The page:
National Oil Spill Disaster Contingency Plan
The Government of India has initiated various measures to ensure that Oil Spill at Sea is given top priority by all the concerned agencies.
The Government of India has initiated various measures to ensure that Oil Spill at Sea is given top priority by all the concerned agencies. Pollution response teams have been established by the Indian Coast Guard at Mumbai, Chennai and Port Blair. Further, a pollution response centre is also established at Vadinar, Gujarat. Two dedicated pollution response vessels have been commissioned and pollution response equipment have been procured. To ensure response preparedness regular training and exercises are conducted by the Indian Coast Guard.
First draft of National oil spill (NOS) Disaster contingency plan (DCP) was prepared on 14 April 1988 and forwarded to all concerned agencies for comments. Final draft was approved by the committee of secretaries on 4th November 1993. India promulgated National oil spill Disaster contingency plan (NOS-DCP) in the year 1996. Coast guard was designated as central coordination authority.
The objectives of the plan are: To develop appropriate and effective systems for the detection and reporting of spillage of oil; To ensure prompt response to prevent, control, and combat oil pollution; To ensure that adequate protection is provided to the public health and welfare, and the marine environment; To ensure that appropriate response techniques are employed to prevent, control, and combat oil pollution, and dispose off recovered material in an environmentally accepted manner; and to ensure that complete and accurate records are maintained of all expenditure to facilitate cost of recovery.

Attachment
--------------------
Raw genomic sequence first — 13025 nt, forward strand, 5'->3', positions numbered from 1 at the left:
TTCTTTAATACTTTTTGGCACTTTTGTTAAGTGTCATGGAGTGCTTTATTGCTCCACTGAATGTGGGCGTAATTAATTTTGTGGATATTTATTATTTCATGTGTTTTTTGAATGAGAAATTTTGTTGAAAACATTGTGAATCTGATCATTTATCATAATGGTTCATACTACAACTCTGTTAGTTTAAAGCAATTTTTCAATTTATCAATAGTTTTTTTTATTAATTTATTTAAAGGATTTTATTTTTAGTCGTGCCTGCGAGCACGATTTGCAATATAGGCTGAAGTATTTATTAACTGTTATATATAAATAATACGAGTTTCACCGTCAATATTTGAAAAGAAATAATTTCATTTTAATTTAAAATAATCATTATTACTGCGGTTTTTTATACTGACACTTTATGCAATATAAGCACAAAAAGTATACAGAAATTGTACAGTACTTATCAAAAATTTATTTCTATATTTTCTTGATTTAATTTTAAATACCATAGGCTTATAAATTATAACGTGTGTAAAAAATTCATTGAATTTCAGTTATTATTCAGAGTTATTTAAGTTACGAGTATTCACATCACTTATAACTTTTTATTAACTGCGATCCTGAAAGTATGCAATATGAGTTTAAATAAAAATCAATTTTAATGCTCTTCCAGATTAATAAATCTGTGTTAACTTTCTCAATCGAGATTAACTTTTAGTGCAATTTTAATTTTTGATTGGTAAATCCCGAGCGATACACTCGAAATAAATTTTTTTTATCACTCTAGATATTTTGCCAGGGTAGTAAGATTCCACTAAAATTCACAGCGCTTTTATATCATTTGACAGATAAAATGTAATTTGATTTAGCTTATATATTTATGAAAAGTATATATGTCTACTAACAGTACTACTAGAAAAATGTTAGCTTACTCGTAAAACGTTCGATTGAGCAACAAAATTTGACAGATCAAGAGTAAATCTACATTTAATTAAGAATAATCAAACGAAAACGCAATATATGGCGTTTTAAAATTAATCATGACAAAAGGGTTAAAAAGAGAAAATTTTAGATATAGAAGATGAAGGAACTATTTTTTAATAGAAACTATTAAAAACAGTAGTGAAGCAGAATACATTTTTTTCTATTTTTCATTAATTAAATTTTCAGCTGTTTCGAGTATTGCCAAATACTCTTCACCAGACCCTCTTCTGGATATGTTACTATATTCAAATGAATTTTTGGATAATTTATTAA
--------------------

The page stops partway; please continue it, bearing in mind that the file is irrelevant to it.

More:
Responsibilities or NOS-DCP: Port authorities responsible for action within port limit; Oil industries in and around their area of operations; Costal state PCB forinter tidal zones, beaches and up to death beyond which CG ships and craft cannot operate; Coast guard responsibilities lies beyond port limits; and DGICG has overall responsibility for appropriate response to oil spill incidents, according to http://www.iasplanner.com/.
Obfuscation of facts after an oil spill is counterproductive, since the impact is prolonged; moreover, it could erode the confidence of the international community in the country’s ability to fulfil its commitments within the UN system to protect marine life and biodiversity. Failure to safeguard marine turtle and bird habitats, for example, is a clear violation of the provisions of the Convention on the Conservation of Migratory Species of Wild Animals, and its specific memorandum on the Indian Ocean-Southeast Asian region to which India is a signatory, opines http://www.insightsonindia.com